Solbourne Computer was an engineering workstation company founded by Doug MacGregor in 1986. MacGregor had designed the microcode for the Motorola 68010 and 68020 microprocessors and then pursued a doctorate in Information Science at Kyoto University. After a presentation in Japan he met a senior executive from Matsushita Corporation who ultimately funded Solbourne (originally called SAE for "Solutions are Everything") in the unlikely location of Longmont, Colorado.
My first job out of college with was with the Technical Workstation Group at Hewlett-Packard in Fort Collins, Colorado. I hired into a group run by Ken Watts. I had no idea how lucky I was to have him for a manager. He was considered one of the best managers in the organization who fought tooth-and-nail for his engineers. At the time Ken's group was designing graphics systems for HP workstations but he knew Doug MacGregor because HP had been one of the first customer's of the Motorola 68k line. Doug called on Ken as he started to build a team for his new company and Ken did the unthinkable in those days ...leave HP... along with several engineers. I ended up working for a manager I can barely remember now but disliked intensely at the time. About a year and a half later I got home from the movies with my soon-to-be-wife and found a message from Ken on the answering machine asking if I was done "playing around at HP" and wanted to come down to work with him again. It wasn't a hard decision and I left mother HP for the world of start-ups. Sadly Ken passed away a couple of years later.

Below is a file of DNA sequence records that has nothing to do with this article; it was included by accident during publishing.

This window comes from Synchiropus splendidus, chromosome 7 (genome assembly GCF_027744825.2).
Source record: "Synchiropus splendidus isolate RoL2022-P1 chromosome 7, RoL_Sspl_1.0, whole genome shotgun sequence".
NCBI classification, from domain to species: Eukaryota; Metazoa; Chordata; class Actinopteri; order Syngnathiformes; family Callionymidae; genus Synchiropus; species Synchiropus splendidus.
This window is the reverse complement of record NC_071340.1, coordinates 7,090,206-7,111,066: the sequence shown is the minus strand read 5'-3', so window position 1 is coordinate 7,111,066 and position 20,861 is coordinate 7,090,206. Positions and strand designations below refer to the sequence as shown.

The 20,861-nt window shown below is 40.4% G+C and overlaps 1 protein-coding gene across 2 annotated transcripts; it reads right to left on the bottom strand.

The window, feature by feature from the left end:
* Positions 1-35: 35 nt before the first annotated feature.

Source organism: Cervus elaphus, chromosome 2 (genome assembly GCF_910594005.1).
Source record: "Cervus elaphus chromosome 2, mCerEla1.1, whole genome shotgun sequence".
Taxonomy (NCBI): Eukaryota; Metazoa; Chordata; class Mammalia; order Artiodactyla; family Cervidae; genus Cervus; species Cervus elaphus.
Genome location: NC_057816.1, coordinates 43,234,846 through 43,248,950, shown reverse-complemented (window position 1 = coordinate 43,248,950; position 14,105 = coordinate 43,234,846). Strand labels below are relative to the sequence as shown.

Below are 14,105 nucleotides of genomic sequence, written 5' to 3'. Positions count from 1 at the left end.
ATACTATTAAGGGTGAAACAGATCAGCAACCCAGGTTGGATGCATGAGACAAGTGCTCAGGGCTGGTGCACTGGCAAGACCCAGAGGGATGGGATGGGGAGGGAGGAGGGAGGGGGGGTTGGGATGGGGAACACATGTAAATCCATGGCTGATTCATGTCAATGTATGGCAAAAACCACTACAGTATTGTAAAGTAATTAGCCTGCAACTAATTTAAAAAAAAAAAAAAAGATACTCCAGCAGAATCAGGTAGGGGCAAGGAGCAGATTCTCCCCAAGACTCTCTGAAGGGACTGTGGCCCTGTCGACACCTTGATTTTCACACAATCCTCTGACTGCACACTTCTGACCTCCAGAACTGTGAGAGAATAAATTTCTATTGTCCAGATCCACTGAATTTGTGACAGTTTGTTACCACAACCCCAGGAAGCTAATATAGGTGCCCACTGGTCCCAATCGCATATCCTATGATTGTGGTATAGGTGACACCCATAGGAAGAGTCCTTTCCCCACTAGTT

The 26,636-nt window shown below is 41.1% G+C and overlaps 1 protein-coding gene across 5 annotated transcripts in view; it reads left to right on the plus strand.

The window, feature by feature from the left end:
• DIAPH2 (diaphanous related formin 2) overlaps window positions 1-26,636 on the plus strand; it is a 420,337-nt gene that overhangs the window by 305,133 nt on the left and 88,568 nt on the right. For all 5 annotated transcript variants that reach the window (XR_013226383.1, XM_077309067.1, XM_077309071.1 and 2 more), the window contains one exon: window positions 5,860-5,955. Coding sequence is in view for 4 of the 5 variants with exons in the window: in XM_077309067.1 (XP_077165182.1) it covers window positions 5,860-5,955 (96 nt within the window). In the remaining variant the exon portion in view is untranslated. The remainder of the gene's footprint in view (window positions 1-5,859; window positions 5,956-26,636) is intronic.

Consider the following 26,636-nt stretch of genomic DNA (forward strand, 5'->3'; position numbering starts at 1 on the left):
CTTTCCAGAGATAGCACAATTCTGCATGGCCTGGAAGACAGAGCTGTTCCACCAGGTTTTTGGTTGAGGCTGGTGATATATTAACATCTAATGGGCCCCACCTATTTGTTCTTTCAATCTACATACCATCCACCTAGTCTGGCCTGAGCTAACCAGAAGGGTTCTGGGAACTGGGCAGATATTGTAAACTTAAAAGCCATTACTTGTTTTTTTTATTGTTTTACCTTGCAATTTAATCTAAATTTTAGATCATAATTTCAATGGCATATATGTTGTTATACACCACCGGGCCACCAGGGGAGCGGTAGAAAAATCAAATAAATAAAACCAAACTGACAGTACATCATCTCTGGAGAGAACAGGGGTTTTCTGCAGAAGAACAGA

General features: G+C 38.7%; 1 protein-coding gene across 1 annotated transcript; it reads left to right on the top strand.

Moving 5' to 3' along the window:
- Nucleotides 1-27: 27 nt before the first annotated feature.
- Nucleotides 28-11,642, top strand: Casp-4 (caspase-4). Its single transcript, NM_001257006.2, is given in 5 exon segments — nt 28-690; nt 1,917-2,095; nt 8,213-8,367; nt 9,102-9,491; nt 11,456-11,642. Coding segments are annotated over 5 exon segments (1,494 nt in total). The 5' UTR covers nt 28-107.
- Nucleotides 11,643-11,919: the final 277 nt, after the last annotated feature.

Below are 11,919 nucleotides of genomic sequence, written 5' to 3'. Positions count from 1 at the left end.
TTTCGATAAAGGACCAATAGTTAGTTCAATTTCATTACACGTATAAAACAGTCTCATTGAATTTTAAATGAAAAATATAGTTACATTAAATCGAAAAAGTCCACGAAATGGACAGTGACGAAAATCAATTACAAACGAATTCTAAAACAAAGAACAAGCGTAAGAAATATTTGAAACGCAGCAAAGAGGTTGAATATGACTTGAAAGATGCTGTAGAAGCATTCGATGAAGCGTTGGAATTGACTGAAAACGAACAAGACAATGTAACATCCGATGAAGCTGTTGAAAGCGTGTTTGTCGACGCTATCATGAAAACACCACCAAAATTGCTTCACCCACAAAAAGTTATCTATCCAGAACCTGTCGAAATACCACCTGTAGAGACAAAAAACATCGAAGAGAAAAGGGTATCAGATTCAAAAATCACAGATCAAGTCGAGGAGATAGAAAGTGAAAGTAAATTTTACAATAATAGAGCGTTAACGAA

Some of the best and some of the worst times I have had as an engineer were at Solbourne. The company was a fantastic place to work in the beginning. We did some amazing engineering and had a great time. The first symmetric multiprocessing SPARC server. Perhaps the first synchronous DRAM (a VRAM with built-in raster-ops). A fast track graphics project I managed that went from initial kickoff to fully functional PCB prototype in 2 weeks. But some major strategic decisions doomed the company to be nothing more than a footnote in the history of computing. The company lived on for many years providing consulting services and solutions based on Oracle Applications and technologies before being acquired by Deloitte.